These positive examples must show us that success is possible and fan the flames of our ambitions. History has taught us that evil is in fact reversible, and that in turn good can become a reality.

Eléonore Sulser

Culture journalist, head of Entre-Temps, Le Temps

Making sense, against all the odds.

A pandemic, an ongoing war on Europe’s doorstep, another that has been shaking the Middle East to its core in recent months, a host of forgotten or latent conflicts, deep fault lines running across our human societies and a planet whose average temperature continues to rise. The 2020s are making the earth tremble beneath our feet, challenging our beliefs and our convictions. Sometimes we feel there’s nothing left to hold on to.

That would mean ignoring the stories, the narratives, the testimonies, the words and images that make us human. Sometimes we can be frail, pained, fallible, violent, unfair, cruel. But we can take accountability. We can face the world, we can look directly at it, we can describe it in our own words and, in so doing, we can reflect on it – and perhaps be part of healing it; in any case, we can see it as part of a journey and try to make sense of it.

The FIFDH, through the films screened, the public figures invited, the words that are spoken and the images that are shown, contributes to this flow of understanding and humanity, against all odds.

Gilles Marchand and Pascal Crittin

Director General of SSR and Director of Radio Télévision Suisse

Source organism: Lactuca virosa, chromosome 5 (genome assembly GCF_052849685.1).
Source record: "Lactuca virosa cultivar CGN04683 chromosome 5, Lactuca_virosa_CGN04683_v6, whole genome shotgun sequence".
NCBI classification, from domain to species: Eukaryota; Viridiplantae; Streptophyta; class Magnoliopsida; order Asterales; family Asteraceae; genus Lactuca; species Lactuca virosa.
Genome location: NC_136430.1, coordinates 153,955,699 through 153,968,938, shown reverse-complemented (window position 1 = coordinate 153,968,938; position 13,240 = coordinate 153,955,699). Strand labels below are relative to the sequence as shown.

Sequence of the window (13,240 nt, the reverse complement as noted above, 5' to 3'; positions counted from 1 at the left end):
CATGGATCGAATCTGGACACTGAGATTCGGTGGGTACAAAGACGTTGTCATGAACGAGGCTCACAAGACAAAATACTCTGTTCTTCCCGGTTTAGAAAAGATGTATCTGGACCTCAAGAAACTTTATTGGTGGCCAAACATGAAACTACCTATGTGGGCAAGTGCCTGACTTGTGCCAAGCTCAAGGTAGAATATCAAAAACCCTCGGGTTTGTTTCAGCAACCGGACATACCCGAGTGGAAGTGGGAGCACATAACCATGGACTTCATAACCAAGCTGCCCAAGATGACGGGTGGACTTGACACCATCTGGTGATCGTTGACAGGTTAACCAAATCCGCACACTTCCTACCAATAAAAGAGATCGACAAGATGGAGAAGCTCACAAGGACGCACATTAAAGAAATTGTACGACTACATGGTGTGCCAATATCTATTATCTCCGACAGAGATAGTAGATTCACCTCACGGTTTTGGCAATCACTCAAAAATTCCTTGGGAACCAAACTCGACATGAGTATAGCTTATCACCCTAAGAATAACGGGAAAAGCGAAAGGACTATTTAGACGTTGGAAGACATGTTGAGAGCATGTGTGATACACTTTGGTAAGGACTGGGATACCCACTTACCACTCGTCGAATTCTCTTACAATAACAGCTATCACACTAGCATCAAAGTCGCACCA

SSR and RTS are proud to support the 22nd edition of the FIFDH

More than ever, the Festival is in tune with current international events. Whether through the resurgence of conflicts, confrontation between the world’s major powers, climate change or migration crises, it provides an opportunity to reflect on these realities and the need to question them. 

It is therefore only natural that we should associate ourselves with this approach and, once again this year, renew our commitment to FIFDH, through participation in debates, the presentation of documentaries and by offering exchanges and thoughts on the Festival’s programming on our channels. 

We wish you a festival full of emotions, exchanges and wonderful discoveries.

Karine Bruchez

President of the Association des communes genevoises (ACG)

The 18th century was the century of liberties, the 19th that of equality and the 20th was supposed to pave the way for brotherhood. Alas, in the 21st century, these values struggle to exist in peace and international order, and the plight of populations is not improving, as such their fundamental rights. We continue to live in the nightmarish realms of dystopias, where their violent grip tightens over social injustice and human tragedy. As a window open onto human dignity, the FIFDH denounces the violation of human rights and gives a voice to the victims, and to those who resist oppression. 

Geneva’s local public institutions continue to support this unifying international event. 

Let us all remain committed to defending a culture of solidarity, valuing connection and engaging with the world, not solely through this Festival but every day! 

I’d like to say a huge thank you to everyone who organises this event and brings it to life, sending out a message of hope for a better world!